but to the point: Max budget is £300 in the ideal world. Anything over that is really stretching it considering i'd still need helmet & supposedly shoes & pedals at a minimum (no not those fancy clip things, just want hard soles for my problematic tendons.)

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horizon
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Re: 20st. mid-20's Beginner "cyclist" looking for advice on where to start

Postby horizon » 4 Apr 2019, 1:19pm

Paddywan wrote:H

Thank you petee for your kind words. I'm located near Bristol, and am willing to drive 30-50 miles for the right bike.



One day you'll think nothing of cycling that distance (at least as a round trip). :D
I have two doctors, my left leg and my right leg. (G. M. Trevelyan)
PS I always wondered why the YHA HQ was called Trevelyan House. :)

Brucey
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Re: 20st. mid-20's Beginner "cyclist" looking for advice on where to start

Postby Brucey » 4 Apr 2019, 1:20pm

there are two main reasons for suggesting an older MTB

1) it will be cheaper to buy and

2) it will (all things being equal) be quite a lot stronger if it is fitted with 26" (559) wheels rather than 700C (622) wheels. (Thorn use 26" wheels for their 'expedition tourers' for this reason)


With road-biased tyres fitted 26" wheels roll down the road quite swiftly enough. Since a good portion of average halfords customers don't actually ride their bikes having bought them, there is usually no shortage of virtually unused Carrera subways and the like available on gumtree, for peanuts. You can usually get something like this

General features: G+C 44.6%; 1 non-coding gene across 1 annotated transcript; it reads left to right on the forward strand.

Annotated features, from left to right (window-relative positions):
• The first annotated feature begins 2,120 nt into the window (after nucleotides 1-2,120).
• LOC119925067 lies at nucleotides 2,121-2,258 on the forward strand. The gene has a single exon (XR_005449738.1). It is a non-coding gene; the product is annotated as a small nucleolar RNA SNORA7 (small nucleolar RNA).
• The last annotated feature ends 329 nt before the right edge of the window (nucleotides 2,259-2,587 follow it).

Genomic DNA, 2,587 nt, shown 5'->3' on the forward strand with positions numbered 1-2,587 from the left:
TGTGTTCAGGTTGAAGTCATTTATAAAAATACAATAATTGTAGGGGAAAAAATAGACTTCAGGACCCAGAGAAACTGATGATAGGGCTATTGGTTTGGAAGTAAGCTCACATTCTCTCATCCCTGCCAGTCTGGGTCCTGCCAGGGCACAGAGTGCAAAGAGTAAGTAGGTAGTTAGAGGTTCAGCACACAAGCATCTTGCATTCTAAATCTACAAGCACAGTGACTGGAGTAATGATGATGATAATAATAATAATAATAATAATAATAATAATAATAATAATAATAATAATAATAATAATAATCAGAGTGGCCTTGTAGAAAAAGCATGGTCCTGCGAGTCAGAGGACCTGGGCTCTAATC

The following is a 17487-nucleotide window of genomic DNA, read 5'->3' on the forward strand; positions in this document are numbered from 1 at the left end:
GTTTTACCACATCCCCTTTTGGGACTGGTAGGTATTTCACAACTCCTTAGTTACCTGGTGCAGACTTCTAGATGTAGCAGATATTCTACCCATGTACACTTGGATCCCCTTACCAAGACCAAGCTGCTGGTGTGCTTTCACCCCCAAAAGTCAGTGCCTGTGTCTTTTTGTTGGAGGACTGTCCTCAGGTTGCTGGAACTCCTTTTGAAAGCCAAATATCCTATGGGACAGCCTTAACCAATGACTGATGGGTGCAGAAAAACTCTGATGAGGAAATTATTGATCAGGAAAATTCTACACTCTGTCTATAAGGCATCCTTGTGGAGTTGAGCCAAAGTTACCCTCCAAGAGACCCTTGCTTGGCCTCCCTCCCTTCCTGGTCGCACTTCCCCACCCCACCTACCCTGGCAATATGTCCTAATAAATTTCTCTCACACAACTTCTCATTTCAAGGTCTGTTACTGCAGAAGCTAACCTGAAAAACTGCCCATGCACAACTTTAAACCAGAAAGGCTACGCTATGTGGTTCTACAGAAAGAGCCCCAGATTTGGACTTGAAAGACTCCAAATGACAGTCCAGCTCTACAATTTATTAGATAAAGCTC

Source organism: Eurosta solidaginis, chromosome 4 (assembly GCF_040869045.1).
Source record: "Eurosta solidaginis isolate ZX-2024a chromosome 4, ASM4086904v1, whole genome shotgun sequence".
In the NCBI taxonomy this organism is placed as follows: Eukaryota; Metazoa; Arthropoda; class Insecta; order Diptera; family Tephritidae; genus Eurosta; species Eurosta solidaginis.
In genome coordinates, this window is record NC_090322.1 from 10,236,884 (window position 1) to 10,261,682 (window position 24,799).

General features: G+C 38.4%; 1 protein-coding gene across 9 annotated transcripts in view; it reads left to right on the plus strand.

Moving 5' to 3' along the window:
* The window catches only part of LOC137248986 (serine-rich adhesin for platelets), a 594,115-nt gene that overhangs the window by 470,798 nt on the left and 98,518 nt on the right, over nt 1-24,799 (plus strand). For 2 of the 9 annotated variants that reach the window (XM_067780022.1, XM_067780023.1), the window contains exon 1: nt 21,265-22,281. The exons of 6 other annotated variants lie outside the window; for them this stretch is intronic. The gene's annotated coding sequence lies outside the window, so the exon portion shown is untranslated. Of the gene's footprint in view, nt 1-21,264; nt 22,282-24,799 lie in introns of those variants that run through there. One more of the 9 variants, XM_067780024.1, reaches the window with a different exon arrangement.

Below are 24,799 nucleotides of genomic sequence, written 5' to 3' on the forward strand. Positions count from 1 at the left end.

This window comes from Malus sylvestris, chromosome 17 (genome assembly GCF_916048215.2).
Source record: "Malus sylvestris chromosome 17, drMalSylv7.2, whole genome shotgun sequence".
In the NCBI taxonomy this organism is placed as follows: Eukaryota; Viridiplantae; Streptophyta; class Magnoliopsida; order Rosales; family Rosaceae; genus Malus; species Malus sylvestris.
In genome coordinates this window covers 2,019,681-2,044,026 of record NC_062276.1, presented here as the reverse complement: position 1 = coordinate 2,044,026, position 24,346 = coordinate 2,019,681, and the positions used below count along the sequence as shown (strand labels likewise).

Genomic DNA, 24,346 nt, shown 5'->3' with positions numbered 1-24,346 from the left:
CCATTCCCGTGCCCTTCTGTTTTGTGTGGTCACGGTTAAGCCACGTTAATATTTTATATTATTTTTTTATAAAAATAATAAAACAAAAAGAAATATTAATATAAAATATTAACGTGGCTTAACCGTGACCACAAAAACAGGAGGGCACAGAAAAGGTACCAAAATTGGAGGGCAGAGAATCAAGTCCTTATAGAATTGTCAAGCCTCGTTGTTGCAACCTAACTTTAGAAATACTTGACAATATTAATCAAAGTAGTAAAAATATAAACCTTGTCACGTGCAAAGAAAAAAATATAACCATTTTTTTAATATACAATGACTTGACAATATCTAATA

Image

for £100 to £150. They are actually pretty good bikes, once they are bolted together properly.

cheers
-------------------------------------------------------------------------------
~~~~~~~~~~~~~~~~~~~~~~Brucey~~~~~~~~~~~~~~~~~~~~~~~~

Paddywan
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Re: 20st. mid-20's Beginner "cyclist" looking for advice on where to start

Postby Paddywan » 4 Apr 2019, 1:36pm

Brucey wrote:there are two main reasons for suggesting an older MTB

1) it will be cheaper to buy and

2) it will (all things being equal) be quite a lot stronger if it is fitted with 26" (559) wheels rather than 700C (622) wheels. (Thorn use 26" wheels for their 'expedition tourers' for this reason)


With road-biased tyres fitted 26" wheels roll down the road quite swiftly enough. Since a good portion of average halfords customers don't actually ride their bikes having bought them, there is usually no shortage of virtually unused Carrera subways and the like available on gumtree, for peanuts. You can usually get something like this